Based on study of hatchling Sinopterus skeletons as well as comparison with hatchlings of other pterosaur species, Naish and colleagues (2021) found that the wing proportions and bone strength/flexibility of hatchlings were similar to adults, and concluded that Sinopterus was capable of powered flight very shortly after hatching. They found that while young juveniles would have been excellent gliders, they would not have been reliant on gliding alone as opposed to true flight. Juveniles also seem to have been more adapted to flight in closed environments, like dense forests, compared to adults. Juveniles therefore probably occupied different ecological niches than adults, transitioning between different niches as they grew.
- Wang, Xiaolin; Zhou, Zhonghe (June 2003). "A new pterosaur (Pterodactyloidea, Tapejaridae) from the Early Cretaceous Jiufotang Formation of western Liaoning, China and its implications for biostratigraphy". Chinese Science Bulletin. 48 (1): 16–23. Bibcode:2003ChSBu..48...16W. doi:10.1007/bf03183326. S2CID 43993745.
- Naish, Darren; Witton, Mark P.; Martin-Silverstone, Elizabeth (22 July 2021). "Powered flight in hatchling pterosaurs: evidence from wing form and bone strength". Scientific Reports. 11 (1): 13130. Bibcode:2021NatSR..1113130N. doi:10.1038/s41598-021-92499-z. PMC 8298463. PMID 34294737.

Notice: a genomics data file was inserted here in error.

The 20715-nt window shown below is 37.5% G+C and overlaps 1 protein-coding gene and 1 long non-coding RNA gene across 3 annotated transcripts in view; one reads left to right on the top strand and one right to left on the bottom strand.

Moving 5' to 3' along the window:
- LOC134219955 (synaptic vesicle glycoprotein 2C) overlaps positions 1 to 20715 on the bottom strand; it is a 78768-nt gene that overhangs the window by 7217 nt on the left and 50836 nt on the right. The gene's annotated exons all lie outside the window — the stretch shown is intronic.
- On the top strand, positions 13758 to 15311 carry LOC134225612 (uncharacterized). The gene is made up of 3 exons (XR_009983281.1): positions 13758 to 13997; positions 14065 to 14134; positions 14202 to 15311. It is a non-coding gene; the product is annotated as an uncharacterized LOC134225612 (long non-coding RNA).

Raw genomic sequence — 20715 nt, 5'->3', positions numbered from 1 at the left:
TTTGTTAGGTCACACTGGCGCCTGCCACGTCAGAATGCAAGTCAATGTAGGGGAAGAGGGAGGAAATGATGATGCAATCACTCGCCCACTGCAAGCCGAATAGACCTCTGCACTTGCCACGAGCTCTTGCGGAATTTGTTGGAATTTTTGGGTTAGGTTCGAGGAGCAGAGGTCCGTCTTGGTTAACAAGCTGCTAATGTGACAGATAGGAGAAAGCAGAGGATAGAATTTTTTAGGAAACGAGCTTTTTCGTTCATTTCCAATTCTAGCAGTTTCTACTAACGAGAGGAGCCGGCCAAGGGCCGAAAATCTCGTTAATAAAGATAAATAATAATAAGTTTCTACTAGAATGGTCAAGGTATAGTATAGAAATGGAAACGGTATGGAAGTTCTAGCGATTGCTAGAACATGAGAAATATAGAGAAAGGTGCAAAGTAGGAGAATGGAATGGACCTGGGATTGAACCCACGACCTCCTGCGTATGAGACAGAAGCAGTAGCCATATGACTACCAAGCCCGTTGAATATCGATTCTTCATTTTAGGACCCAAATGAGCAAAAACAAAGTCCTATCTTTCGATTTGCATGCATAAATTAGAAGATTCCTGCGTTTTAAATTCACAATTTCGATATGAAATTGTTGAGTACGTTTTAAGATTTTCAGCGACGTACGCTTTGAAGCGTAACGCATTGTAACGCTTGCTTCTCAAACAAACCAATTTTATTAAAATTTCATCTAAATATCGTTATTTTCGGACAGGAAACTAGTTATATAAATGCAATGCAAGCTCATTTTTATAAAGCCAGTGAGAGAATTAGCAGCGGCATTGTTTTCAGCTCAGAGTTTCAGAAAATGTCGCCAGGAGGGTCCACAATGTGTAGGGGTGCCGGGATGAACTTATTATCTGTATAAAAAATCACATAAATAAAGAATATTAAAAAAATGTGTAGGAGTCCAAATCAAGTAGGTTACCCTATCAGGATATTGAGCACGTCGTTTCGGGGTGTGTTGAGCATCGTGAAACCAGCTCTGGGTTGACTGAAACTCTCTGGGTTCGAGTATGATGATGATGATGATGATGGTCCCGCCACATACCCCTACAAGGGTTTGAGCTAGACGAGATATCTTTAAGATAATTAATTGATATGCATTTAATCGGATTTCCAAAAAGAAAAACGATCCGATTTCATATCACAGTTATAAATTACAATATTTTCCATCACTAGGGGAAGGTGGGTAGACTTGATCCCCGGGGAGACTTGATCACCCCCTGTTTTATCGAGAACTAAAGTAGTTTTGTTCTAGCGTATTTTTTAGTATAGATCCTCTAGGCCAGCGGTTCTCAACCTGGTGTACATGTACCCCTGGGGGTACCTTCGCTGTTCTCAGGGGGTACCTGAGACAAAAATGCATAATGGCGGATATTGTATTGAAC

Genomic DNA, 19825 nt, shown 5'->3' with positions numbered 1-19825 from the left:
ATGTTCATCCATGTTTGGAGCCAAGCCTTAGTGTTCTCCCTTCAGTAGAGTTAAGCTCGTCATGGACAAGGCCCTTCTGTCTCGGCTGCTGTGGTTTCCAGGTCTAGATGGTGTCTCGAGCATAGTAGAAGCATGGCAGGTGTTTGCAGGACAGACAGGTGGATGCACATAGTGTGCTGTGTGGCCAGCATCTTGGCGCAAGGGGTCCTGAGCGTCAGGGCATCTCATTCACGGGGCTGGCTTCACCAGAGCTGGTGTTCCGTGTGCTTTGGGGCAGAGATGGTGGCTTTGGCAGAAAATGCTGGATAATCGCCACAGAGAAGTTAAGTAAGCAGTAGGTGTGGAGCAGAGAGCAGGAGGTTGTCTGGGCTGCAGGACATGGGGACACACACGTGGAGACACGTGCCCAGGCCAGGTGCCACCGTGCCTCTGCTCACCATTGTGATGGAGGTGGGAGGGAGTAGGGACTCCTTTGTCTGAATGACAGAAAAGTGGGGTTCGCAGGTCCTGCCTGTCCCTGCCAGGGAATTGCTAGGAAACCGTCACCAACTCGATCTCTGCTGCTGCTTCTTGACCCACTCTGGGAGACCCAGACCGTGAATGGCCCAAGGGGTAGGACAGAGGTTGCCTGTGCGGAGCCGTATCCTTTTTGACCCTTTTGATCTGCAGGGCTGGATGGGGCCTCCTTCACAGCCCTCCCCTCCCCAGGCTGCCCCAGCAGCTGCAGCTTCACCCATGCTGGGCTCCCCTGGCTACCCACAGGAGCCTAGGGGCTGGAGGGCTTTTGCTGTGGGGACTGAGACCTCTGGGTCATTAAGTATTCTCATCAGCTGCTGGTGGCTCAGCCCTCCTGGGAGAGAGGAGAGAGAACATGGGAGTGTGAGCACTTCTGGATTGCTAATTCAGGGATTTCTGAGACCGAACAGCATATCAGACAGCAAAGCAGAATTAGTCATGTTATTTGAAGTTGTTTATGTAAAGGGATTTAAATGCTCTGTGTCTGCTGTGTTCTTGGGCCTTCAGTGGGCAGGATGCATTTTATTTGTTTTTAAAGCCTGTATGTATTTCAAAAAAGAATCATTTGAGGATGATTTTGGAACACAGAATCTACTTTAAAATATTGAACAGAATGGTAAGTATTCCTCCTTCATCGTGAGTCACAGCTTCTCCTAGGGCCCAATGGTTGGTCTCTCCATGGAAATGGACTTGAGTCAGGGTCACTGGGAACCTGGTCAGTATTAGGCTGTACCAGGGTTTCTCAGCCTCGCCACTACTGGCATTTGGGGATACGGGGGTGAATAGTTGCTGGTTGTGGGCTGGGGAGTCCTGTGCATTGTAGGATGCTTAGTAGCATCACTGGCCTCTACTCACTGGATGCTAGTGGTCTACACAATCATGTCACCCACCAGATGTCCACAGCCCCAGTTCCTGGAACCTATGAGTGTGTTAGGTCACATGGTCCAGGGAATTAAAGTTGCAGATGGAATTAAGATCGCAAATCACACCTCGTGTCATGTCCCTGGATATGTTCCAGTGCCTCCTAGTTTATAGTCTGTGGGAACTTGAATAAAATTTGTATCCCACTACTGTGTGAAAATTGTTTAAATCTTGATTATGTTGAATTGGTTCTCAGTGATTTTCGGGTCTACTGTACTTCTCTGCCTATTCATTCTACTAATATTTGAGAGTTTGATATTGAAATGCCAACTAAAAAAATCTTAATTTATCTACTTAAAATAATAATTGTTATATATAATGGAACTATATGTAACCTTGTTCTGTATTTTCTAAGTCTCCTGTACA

- Li, J.; Lü, J.; Zhang, B. (2003). "A new Lower Cretaceous sinopterid pterosaur from the Western Liaoning, China". Acta Palaeontologica Sinica. 42 (3): 442–447.
- Kellner, A.W.A.; Campos, D.A. (2007). "Short note on the ingroup relationships of the Tapejaridae (Pterosauria, Pterodactyloidea)". Boletim do Museu Nacional. 75: 1–14.
- Pinheiro, Felipe L.; Fortier, Daniel C.; Schultz, Cesar L.; De Andrade, José Artur F.G.; Bantim, Renan A.M. (September 2011). "New information on the pterosaur Tupandactylus imperator, with comments on the relationships of Tapejaridae". Acta Palaeontologica Polonica. 56 (3): 567–580. doi:10.4202/app.2010.0057.
- Andres, Brian; Clark, James; Xu, Xing (5 May 2014). "The Earliest Pterodactyloid and the Origin of the Group". Current Biology. 24 (9): 1011–1016. doi:10.1016/j.cub.2014.03.030. PMID 24768054. S2CID 18293296.
- Lü, Junchang; Teng, Fangfang; Sun, Deyu; Shen, Caizhi; Li, Guoqing; Gao, Xia; Liu, Hanfeng (2016). "The toothless pterosaurs from China". Acta Geologica Sinica. 90 (9): 2513–2525. Archived from the original on 2016-10-11. Retrieved 2016-10-10.
- Zhang, Xinjun; Jiang, Shunxing; Cheng, Xin; Wang, Xiaolin (27 June 2019). "New Material of Sinopterus (Pterosauria, Tapejaridae) from the Early Cretaceous Jehol Biota of China". Anais da Academia Brasileira de Ciências. 91 (suppl 2): e20180756. doi:10.1590/0001-376520192018756. PMID 31271567.
- Kellner, Alexander W. A.; Weinschütz, Luiz C.; Holgado, Borja; Bantim, Renan A. M.; Sayão, Juliana M. (19 August 2019). "A new toothless pterosaur (Pterodactyloidea) from Southern Brazil with insights into the paleoecology of a Cretaceous desert". Anais da Academia Brasileira de Ciências. 91 (suppl 2): e20190768. doi:10.1590/0001-3765201920190768. PMID 31432888.
- Wang, Xiaolin; Kellner, Alexander W. A.; Zhou, Zhonge; de Almeida Campos, Diogenes (12 February 2008). "Discovery of a rare arboreal forest-dwelling flying reptile (Pterosauria, Pterodactyloidea) from China". Proceedings of the National Academy of Sciences. 105 (6): 1983–1987. doi:10.1073/pnas.0707728105. PMC 2538868. PMID 18268340.
- Naish, Darren. "Tiny pterosaurs and pac-man frogs from hell". scienceblogs.com. Science 2.0 Corp. Retrieved 2022-06-10.